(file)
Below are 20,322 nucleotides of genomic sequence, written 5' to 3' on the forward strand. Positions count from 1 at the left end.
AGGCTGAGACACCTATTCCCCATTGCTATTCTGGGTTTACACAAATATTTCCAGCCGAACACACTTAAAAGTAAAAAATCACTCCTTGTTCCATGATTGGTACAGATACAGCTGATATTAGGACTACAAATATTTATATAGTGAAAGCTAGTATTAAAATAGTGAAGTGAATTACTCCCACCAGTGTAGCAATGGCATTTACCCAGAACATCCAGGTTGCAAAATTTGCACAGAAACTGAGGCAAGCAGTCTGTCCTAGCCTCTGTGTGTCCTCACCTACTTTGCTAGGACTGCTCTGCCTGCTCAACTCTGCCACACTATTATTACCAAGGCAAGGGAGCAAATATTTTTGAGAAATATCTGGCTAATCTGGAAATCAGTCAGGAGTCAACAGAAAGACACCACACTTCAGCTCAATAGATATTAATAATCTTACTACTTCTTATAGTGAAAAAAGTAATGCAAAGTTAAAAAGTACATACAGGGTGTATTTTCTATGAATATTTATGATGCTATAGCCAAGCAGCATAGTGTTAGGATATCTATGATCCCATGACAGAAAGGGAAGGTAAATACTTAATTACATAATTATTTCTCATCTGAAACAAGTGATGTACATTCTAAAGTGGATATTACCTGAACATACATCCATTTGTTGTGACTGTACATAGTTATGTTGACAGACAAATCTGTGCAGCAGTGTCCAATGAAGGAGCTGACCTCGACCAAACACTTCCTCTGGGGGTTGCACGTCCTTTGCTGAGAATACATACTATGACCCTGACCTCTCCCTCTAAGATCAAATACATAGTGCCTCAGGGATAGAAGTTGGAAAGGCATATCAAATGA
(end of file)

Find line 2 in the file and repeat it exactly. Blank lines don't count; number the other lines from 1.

AGGCTGAGACACCTATTCCCCATTGCTATTCTGGGTTTACACAAATATTTCCAGCCGAACACACTTAAAAGTAAAAAATCACTCCTTGTTCCATGATTGGTACAGATACAGCTGATATTAGGACTACAAATATTTATATAGTGAAAGCTAGTATTAAAATAGTGAAGTGAATTACTCCCACCAGTGTAGCAATGGCATTTACCCAGAACATCCAGGTTGCAAAATTTGCACAGAAACTGAGGCAAGCAGTCTGTCCTAGCCTCTGTGTGTCCTCACCTACTTTGCTAGGACTGCTCTGCCTGCTCAACTCTGCCACACTATTATTACCAAGGCAAGGGAGCAAATATTTTTGAGAAATATCTGGCTAATCTGGAAATCAGTCAGGAGTCAACAGAAAGACACCACACTTCAGCTCAATAGATATTAATAATCTTACTACTTCTTATAGTGAAAAAAGTAATGCAAAGTTAAAAAGTACATACAGGGTGTATTTTCTATGAATATTTATGATGCTATAGCCAAGCAGCATAGTGTTAGGATATCTATGATCCCATGACAGAAAGGGAAGGTAAATACTTAATTACATAATTATTTCTCATCTGAAACAAGTGATGTACATTCTAAAGTGGATATTACCTGAACATACATCCATTTGTTGTGACTGTACATAGTTATGTTGACAGACAAATCTGTGCAGCAGTGTCCAATGAAGGAGCTGACCTCGACCAAACACTTCCTCTGGGGGTTGCACGTCCTTTGCTGAGAATACATACTATGACCCTGACCTCTCCCTCTAAGATCAAATACATAGTGCCTCAGGGATAGAAGTTGGAAAGGCATATCAAATGA